Constructive Conversations: Helping clients tackle the labor challenge
The construction industry faces growing labor challenges. From a shortage of skilled labor to aging workers, this tight talent situation can impact jobsite safety, the rate and severity of injuries, and ultimately, a firm’s bottom line. AXA XL’s Gary Kaplan explores these issues, shares how contractors can work to get ahead of them, and explains how his team can help.
What are the biggest labor challenges in the construction industry?
Kaplan: I think two of the toughest challenges are the talent shortage and the aging labor force. The numbers tell a compelling story. According to the Associated General Contractors (AGC), construction employment hit an 11-year high in January 2019. Yet there are still over 382,000 job openings, and a recent survey reveals that 78% of contractors face difficulty filling positions. Also, the current labor force that is on the jobsite is getting older. This has crept up over the years. Back in 2000, the median construction worker age was 37.9, and in 2010 the average age reached 40.4 years. Now, in 2019, it’s 42.6 years. This is older than the overall average US workforce age.
How does this impact a contractor’s operations?
It’s pretty simple, when contractors don’t have enough skilled labor, it slows everything down. Projects are delayed, and deadlines are missed. This all means higher costs. Also, when contractors are successful in recruiting and ramp up on some new hires, there’s a learning curve. Younger workers need to be trained, need to develop and fine tune their skills, and understand all the safety measures on the jobsite.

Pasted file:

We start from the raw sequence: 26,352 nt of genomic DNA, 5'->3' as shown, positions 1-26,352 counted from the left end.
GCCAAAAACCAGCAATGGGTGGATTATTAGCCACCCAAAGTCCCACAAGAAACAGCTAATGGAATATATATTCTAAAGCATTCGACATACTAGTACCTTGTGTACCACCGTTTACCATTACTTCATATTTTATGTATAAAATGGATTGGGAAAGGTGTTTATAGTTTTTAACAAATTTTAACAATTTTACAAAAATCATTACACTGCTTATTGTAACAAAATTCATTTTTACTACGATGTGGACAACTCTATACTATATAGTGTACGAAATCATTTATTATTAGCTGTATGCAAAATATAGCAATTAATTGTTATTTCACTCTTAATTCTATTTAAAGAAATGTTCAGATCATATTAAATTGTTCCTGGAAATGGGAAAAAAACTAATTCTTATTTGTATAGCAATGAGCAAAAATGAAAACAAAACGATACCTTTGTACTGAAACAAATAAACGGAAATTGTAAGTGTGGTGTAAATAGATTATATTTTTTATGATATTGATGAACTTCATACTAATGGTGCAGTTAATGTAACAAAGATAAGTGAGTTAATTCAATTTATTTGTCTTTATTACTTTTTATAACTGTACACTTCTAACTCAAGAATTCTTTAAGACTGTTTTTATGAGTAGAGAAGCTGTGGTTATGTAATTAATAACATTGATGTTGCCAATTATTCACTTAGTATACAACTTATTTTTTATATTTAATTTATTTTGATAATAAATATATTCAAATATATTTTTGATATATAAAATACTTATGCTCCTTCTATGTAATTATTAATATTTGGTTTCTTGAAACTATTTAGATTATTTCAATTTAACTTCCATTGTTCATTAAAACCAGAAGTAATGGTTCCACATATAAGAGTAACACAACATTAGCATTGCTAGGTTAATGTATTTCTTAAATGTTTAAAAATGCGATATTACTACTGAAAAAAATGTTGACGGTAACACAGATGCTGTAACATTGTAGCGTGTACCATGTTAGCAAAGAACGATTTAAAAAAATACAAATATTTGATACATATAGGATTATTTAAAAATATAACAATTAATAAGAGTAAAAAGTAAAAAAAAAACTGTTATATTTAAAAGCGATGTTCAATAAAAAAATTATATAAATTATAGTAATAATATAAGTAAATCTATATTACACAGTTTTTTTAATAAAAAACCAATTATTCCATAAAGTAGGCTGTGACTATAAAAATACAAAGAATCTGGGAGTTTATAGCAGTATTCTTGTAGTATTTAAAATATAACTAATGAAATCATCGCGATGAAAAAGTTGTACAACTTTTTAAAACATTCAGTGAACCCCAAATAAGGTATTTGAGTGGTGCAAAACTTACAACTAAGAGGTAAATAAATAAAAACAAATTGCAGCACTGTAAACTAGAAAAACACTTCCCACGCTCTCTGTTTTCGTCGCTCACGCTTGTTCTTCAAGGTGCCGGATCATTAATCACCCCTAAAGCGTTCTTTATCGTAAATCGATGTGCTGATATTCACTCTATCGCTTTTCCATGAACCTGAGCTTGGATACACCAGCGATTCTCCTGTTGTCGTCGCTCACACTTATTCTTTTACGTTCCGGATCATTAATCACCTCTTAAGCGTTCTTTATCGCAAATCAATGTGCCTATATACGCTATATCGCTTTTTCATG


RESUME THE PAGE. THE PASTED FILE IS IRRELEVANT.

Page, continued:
On the flip side, with older workers, they have the expertise and decades of knowledge. Yet, since they’re older, they’re often more prone to injuries. Construction is a physically demanding job. It means long hours of manual labor, which means greater risk of injuries for older workers – everything from soft tissue injuries to more serious ones. The rising number of injuries means more workers comp claims, and in many cases, a rise in long-term disability and even permanent disability. Over a period of time, this all trickles down to impact the bottom line profits of the firm.
Also, across the industry, companies are struggling with how the labor issues impact safety. The latest Census of Fatal Occupational Injuries, published by the US Bureau of Labor Statistics, just reported that there were 971 construction fatalities for 2017. This is the highest of any industry sector by a margin of 89 fatalities. It’s just one more data point clearly showing that as an industry, we have to do better.
What are contractors doing to get ahead of the labor challenges?
When I meet with contractors, it’s great to hear that a lot of them are taking action to reduce their risks. Some of it is simple low cost actions like rolling out ‘Stretch and Flex’ programs to ensure that workers stretch throughout the day. This can reduce muscle injuries. We’ve even seen construction firms roll out yoga programs. Who could’ve imagined 10-20 years ago seeing yoga on a construction site? Now, it’s a growing trend.